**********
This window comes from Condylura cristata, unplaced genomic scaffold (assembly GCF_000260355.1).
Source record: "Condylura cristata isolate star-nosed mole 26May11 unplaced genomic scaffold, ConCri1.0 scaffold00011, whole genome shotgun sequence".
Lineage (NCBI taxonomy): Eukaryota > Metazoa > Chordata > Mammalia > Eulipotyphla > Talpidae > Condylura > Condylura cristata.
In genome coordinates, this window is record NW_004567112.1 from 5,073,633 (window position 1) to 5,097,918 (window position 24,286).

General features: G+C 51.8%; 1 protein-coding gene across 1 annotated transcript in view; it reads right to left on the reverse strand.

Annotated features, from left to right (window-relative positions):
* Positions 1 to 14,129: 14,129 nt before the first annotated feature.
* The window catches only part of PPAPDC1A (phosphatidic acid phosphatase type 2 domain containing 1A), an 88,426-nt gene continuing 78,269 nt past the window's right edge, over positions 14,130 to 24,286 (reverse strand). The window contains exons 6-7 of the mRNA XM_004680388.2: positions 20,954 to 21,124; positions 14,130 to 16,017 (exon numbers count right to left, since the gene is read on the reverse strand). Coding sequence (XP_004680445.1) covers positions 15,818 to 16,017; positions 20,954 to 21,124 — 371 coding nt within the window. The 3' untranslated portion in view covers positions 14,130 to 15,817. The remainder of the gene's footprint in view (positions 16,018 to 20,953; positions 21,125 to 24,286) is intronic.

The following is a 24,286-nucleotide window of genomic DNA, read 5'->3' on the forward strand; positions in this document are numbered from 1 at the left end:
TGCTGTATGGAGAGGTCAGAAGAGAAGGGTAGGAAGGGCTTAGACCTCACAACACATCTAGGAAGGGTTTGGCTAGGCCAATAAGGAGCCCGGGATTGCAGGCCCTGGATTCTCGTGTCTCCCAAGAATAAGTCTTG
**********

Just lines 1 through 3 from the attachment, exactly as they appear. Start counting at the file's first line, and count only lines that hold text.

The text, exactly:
This window comes from Condylura cristata, unplaced genomic scaffold (assembly GCF_000260355.1).
Source record: "Condylura cristata isolate star-nosed mole 26May11 unplaced genomic scaffold, ConCri1.0 scaffold00011, whole genome shotgun sequence".
Lineage (NCBI taxonomy): Eukaryota > Metazoa > Chordata > Mammalia > Eulipotyphla > Talpidae > Condylura > Condylura cristata.